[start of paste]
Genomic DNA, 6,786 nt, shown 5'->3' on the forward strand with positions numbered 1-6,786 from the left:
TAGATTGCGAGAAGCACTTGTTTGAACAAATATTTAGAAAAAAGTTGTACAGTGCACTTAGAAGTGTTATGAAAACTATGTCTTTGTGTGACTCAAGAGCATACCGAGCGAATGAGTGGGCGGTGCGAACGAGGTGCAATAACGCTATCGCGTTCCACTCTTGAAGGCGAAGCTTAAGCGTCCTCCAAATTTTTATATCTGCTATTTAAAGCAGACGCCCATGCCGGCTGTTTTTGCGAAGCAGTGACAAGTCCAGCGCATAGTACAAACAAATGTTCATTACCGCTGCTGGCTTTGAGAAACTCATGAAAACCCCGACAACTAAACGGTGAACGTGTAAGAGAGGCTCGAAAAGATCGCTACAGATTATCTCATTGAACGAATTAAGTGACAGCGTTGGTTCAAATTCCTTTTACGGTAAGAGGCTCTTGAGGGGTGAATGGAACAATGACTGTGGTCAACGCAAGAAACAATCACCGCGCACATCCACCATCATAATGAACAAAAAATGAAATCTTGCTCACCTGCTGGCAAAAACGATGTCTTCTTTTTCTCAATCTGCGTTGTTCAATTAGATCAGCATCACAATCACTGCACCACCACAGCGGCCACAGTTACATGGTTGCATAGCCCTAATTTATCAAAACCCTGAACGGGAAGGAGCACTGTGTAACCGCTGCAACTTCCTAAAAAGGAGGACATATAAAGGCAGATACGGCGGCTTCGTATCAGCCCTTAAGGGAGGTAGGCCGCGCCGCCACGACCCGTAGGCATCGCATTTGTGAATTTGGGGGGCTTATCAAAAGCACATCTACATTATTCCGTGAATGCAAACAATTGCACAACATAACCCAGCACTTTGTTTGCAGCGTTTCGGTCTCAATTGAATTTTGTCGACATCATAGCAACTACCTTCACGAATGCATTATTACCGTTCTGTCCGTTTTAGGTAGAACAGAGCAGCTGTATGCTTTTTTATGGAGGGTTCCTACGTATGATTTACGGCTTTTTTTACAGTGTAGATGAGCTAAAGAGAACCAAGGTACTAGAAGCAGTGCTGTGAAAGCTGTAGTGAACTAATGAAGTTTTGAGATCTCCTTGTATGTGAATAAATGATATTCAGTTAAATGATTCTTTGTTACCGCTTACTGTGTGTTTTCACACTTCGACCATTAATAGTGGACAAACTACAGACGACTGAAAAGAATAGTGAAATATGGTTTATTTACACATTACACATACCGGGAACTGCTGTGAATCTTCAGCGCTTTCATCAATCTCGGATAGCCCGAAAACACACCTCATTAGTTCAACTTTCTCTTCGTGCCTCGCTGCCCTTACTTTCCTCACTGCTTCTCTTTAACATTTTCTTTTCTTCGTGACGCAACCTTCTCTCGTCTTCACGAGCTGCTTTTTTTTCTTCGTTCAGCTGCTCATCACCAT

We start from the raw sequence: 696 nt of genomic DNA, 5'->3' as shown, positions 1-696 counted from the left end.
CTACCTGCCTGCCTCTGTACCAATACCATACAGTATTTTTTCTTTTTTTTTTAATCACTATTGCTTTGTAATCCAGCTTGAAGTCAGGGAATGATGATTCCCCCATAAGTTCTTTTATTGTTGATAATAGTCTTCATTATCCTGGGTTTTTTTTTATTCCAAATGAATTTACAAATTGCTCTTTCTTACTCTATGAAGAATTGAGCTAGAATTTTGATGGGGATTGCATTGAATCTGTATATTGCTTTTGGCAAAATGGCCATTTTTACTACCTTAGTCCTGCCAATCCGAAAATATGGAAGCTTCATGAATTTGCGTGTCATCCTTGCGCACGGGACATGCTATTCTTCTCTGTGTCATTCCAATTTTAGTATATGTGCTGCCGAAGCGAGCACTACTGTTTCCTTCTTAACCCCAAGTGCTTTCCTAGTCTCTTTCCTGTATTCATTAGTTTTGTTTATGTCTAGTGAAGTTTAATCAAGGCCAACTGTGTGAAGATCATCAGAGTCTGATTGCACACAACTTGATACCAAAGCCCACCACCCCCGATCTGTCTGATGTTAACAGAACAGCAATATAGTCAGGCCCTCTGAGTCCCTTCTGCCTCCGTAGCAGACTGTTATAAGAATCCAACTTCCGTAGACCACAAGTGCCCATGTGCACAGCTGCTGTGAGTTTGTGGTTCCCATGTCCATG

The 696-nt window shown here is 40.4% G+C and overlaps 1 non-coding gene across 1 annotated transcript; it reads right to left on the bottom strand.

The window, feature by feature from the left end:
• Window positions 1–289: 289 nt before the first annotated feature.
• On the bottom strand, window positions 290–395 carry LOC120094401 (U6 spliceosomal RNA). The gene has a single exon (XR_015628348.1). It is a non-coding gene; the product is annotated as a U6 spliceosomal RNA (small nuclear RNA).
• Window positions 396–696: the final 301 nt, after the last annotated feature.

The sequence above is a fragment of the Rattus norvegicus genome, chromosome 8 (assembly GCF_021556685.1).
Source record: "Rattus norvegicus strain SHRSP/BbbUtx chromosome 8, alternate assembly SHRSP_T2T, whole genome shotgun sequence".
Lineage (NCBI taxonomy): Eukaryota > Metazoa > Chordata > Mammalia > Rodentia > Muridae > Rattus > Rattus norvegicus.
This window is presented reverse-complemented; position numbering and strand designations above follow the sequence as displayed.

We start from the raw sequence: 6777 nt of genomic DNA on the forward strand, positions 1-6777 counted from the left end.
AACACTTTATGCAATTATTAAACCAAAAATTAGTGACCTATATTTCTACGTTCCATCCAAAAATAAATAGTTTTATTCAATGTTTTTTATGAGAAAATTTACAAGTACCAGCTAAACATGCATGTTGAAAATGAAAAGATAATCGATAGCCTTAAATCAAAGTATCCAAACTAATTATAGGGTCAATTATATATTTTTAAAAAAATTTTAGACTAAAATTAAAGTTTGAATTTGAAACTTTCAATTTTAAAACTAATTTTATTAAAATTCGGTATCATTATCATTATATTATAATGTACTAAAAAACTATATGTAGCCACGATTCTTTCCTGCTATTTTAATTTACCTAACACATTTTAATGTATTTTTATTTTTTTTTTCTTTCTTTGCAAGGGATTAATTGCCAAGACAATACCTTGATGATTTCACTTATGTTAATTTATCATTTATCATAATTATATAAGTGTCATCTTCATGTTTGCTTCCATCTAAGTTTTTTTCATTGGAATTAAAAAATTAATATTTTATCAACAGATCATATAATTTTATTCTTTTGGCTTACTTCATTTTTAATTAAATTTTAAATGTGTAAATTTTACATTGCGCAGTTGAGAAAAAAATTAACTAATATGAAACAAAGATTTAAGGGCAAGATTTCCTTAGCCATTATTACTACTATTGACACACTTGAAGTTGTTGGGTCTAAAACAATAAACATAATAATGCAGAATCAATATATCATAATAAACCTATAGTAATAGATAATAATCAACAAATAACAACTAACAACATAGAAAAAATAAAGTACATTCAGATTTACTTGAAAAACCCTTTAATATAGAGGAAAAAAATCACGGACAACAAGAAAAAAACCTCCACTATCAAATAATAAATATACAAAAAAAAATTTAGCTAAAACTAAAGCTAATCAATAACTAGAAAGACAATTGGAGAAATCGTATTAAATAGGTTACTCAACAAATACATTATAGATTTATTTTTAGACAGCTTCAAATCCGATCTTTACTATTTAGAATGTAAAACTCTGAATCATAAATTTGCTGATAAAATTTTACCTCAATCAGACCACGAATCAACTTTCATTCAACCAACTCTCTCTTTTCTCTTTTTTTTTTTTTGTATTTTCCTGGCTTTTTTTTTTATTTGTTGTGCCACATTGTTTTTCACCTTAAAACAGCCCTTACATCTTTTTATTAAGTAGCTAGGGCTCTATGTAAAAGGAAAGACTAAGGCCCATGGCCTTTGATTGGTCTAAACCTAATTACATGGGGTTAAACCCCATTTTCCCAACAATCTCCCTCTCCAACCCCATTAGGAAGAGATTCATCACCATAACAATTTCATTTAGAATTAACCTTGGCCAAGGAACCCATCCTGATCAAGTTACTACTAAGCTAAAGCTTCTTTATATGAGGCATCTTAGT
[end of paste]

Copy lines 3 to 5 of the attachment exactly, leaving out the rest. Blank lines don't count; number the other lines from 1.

We start from the raw sequence: 696 nt of genomic DNA, 5'->3' as shown, positions 1-696 counted from the left end.
CTACCTGCCTGCCTCTGTACCAATACCATACAGTATTTTTTCTTTTTTTTTTAATCACTATTGCTTTGTAATCCAGCTTGAAGTCAGGGAATGATGATTCCCCCATAAGTTCTTTTATTGTTGATAATAGTCTTCATTATCCTGGGTTTTTTTTTATTCCAAATGAATTTACAAATTGCTCTTTCTTACTCTATGAAGAATTGAGCTAGAATTTTGATGGGGATTGCATTGAATCTGTATATTGCTTTTGGCAAAATGGCCATTTTTACTACCTTAGTCCTGCCAATCCGAAAATATGGAAGCTTCATGAATTTGCGTGTCATCCTTGCGCACGGGACATGCTATTCTTCTCTGTGTCATTCCAATTTTAGTATATGTGCTGCCGAAGCGAGCACTACTGTTTCCTTCTTAACCCCAAGTGCTTTCCTAGTCTCTTTCCTGTATTCATTAGTTTTGTTTATGTCTAGTGAAGTTTAATCAAGGCCAACTGTGTGAAGATCATCAGAGTCTGATTGCACACAACTTGATACCAAAGCCCACCACCCCCGATCTGTCTGATGTTAACAGAACAGCAATATAGTCAGGCCCTCTGAGTCCCTTCTGCCTCCGTAGCAGACTGTTATAAGAATCCAACTTCCGTAGACCACAAGTGCCCATGTGCACAGCTGCTGTGAGTTTGTGGTTCCCATGTCCATG

The 696-nt window shown here is 40.4% G+C and overlaps 1 non-coding gene across 1 annotated transcript; it reads right to left on the bottom strand.